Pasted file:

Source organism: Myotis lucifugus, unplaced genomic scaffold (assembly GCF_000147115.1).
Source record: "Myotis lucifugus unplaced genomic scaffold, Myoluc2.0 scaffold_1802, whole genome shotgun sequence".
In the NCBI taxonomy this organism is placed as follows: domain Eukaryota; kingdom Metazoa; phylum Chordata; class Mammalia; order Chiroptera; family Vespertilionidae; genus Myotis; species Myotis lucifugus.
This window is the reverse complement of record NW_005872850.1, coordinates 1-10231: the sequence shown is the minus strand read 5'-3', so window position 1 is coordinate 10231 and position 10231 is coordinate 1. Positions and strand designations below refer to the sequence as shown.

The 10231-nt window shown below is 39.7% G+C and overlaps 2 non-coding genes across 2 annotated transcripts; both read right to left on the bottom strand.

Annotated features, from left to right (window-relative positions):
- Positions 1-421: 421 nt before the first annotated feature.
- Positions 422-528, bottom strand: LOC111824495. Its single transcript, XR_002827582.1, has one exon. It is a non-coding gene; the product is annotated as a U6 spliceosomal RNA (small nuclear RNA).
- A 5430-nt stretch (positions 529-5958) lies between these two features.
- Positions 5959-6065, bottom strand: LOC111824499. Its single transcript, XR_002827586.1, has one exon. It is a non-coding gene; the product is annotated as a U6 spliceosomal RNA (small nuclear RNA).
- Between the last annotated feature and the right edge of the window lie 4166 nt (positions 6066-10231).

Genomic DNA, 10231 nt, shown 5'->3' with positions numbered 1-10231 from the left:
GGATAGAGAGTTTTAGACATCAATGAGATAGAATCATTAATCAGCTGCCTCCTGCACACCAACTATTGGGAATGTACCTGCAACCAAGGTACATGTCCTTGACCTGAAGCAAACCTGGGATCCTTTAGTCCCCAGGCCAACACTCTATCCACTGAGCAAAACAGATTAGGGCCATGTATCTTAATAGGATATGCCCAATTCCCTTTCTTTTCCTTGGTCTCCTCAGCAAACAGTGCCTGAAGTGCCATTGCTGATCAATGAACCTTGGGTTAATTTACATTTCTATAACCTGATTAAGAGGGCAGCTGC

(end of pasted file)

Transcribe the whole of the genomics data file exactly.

Source organism: Myotis lucifugus, unplaced genomic scaffold (assembly GCF_000147115.1).
Source record: "Myotis lucifugus unplaced genomic scaffold, Myoluc2.0 scaffold_1802, whole genome shotgun sequence".
In the NCBI taxonomy this organism is placed as follows: domain Eukaryota; kingdom Metazoa; phylum Chordata; class Mammalia; order Chiroptera; family Vespertilionidae; genus Myotis; species Myotis lucifugus.
This window is the reverse complement of record NW_005872850.1, coordinates 1-10231: the sequence shown is the minus strand read 5'-3', so window position 1 is coordinate 10231 and position 10231 is coordinate 1. Positions and strand designations below refer to the sequence as shown.

The 10231-nt window shown below is 39.7% G+C and overlaps 2 non-coding genes across 2 annotated transcripts; both read right to left on the bottom strand.

Annotated features, from left to right (window-relative positions):
- Positions 1-421: 421 nt before the first annotated feature.
- Positions 422-528, bottom strand: LOC111824495. Its single transcript, XR_002827582.1, has one exon. It is a non-coding gene; the product is annotated as a U6 spliceosomal RNA (small nuclear RNA).
- A 5430-nt stretch (positions 529-5958) lies between these two features.
- Positions 5959-6065, bottom strand: LOC111824499. Its single transcript, XR_002827586.1, has one exon. It is a non-coding gene; the product is annotated as a U6 spliceosomal RNA (small nuclear RNA).
- Between the last annotated feature and the right edge of the window lie 4166 nt (positions 6066-10231).

Genomic DNA, 10231 nt, shown 5'->3' with positions numbered 1-10231 from the left:
GGATAGAGAGTTTTAGACATCAATGAGATAGAATCATTAATCAGCTGCCTCCTGCACACCAACTATTGGGAATGTACCTGCAACCAAGGTACATGTCCTTGACCTGAAGCAAACCTGGGATCCTTTAGTCCCCAGGCCAACACTCTATCCACTGAGCAAAACAGATTAGGGCCATGTATCTTAATAGGATATGCCCAATTCCCTTTCTTTTCCTTGGTCTCCTCAGCAAACAGTGCCTGAAGTGCCATTGCTGATCAATGAACCTTGGGTTAATTTACATTTCTATAACCTGATTAAGAGGGCAGCTGC